# Difference between revisions of "2013 AMC 12A Problems/Problem 19"

## Problem

In $\bigtriangleup ABC$, $AB = 86$, and $AC = 97$. A circle with center $A$ and radius $AB$ intersects $\overline{BC}$ at points $B$ and $X$. Moreover $\overline{BX}$ and $\overline{CX}$ have integer lengths. What is $BC$?

$\textbf{(A)} \ 11 \qquad \textbf{(B)} \ 28 \qquad \textbf{(C)} \ 33 \qquad \textbf{(D)} \ 61 \qquad \textbf{(E)} \ 72$

## Solution

### Solution 1 (Number theoretic power of a point)

Let $CX=x, BX=y$. Let the circle intersect $AC$ at $D$ and the diameter including $AD$ intersect the circle again at $E$. Use power of a point on point C to the circle centered at A.

So $CX*CB=CD*CE=>$ $x(x+y)=(97-86)(97+86)=>$ $x(x+y)=3*11*61$.

Obviously $x+y>x$ so we have three solution pairs for $(x,x+y)=(1,2013),(3,671),(11,183),(33,61)$. By the Triangle Inequality, only$x+y=61$ yields a possible length of $BX+CX=BC$.

Therefore, the answer is D) 61.

### Solution 2

Let $BX = q$, $CX = p$, and $AC$ meet the circle at $Y$ and $Z$, with $Y$ on $AC$. Then $AZ = AY = 86$. Using the Power of a Point, we get that $p(p+q) = 11(183) = 11 * 3 * 61$. We know that $p+q>p$, and that $p>13$ by the triangle inequality on $\triangle ACX$. Thus, we get that $BC = p+q = \boxed{\textbf{(D) }61}$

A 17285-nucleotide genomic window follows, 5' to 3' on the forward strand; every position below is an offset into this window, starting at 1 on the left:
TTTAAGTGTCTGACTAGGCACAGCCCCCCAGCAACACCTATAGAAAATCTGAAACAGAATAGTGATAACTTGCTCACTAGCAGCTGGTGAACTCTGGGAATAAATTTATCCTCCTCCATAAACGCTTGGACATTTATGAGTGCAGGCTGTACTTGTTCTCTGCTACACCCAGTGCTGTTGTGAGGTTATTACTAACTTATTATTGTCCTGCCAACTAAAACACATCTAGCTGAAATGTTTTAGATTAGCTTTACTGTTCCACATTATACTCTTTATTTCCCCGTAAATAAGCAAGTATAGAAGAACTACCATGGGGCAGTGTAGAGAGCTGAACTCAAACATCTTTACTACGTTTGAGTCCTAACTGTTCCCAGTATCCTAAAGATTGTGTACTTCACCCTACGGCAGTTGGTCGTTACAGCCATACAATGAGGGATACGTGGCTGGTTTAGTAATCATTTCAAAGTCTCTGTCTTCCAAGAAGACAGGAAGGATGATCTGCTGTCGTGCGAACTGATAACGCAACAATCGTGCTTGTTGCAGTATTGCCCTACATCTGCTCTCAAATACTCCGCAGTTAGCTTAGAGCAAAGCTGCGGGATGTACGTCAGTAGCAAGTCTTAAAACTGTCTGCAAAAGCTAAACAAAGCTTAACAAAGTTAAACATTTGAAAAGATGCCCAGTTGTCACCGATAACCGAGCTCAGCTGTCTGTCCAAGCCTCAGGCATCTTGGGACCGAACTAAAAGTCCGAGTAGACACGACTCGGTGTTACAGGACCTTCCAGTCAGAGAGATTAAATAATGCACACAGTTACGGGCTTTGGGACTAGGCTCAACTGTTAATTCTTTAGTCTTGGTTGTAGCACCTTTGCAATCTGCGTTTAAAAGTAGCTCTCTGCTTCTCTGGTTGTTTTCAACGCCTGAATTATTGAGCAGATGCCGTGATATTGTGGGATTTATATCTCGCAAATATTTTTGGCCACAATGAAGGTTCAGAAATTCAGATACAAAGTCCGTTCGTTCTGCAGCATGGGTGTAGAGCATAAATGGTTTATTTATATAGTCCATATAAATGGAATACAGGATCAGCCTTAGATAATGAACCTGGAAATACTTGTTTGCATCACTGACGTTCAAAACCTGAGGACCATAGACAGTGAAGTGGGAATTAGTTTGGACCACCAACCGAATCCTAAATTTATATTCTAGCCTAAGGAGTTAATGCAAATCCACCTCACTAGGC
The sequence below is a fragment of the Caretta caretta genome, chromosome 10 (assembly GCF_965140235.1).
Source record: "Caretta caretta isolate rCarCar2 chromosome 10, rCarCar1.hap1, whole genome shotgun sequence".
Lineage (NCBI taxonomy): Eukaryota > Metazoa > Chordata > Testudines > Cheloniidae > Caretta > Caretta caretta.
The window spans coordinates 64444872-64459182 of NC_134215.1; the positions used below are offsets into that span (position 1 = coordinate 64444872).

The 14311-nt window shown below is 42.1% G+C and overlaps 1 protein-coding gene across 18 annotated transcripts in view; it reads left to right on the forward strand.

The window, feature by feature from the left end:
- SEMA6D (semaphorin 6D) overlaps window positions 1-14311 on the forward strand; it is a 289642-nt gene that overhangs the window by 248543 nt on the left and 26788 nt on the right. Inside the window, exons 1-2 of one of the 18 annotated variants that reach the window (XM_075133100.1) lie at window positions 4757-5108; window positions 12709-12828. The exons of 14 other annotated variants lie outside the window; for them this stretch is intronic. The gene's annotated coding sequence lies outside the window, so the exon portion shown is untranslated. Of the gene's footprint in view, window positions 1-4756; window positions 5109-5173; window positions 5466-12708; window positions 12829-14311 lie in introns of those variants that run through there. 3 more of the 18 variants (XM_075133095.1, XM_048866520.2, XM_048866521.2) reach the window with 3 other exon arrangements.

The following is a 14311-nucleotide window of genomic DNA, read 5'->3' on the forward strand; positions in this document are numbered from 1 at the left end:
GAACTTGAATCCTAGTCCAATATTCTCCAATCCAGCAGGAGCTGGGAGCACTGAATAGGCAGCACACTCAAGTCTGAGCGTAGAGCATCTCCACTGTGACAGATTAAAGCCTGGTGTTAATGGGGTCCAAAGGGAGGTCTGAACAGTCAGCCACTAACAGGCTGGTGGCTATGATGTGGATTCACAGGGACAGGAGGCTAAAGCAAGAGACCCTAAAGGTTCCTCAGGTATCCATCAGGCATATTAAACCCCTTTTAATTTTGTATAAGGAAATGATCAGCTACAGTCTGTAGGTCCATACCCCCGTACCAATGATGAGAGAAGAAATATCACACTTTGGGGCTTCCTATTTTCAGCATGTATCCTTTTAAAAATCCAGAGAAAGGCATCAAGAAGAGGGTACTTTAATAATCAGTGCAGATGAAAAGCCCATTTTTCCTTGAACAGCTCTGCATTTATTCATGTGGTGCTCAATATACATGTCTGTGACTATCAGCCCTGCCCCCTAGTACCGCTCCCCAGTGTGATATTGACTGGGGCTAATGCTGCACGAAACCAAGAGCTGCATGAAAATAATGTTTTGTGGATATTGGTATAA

### Solution 3

Let $x$ represent $CX$, and let $y$ represent $BX$. Since the circle goes through $B$ and $X$, $AB = AX = 86$. Then by Stewart's Theorem,

$xy(x+y) + 86^2 (x+y) = 97^2 y + 86^2 x.$

$x^2 y + xy^2 + 86^2 x + 86^2 y = 97^2 y + 86^2 x$

$x^2 + xy + 86^2 = 97^2$

(Since $y$ cannot be equal to $0$, dividing both sides of the equation by $y$ is allowed.)

$x(x+y) = (97+86)(97-86)$

$x(x+y) = 2013$

The prime factors of $2013$ are $3$, $11$, and $61$. Obviously, $x < x+y$. In addition, by the Triangle Inequality, $BC < AB + AC$, so $x+y < 183$. Therefore, $x$ must equal $33$, and $x+y$ must equal $\boxed{\textbf{(D) }61}$

~dolphin7

~sugar_rush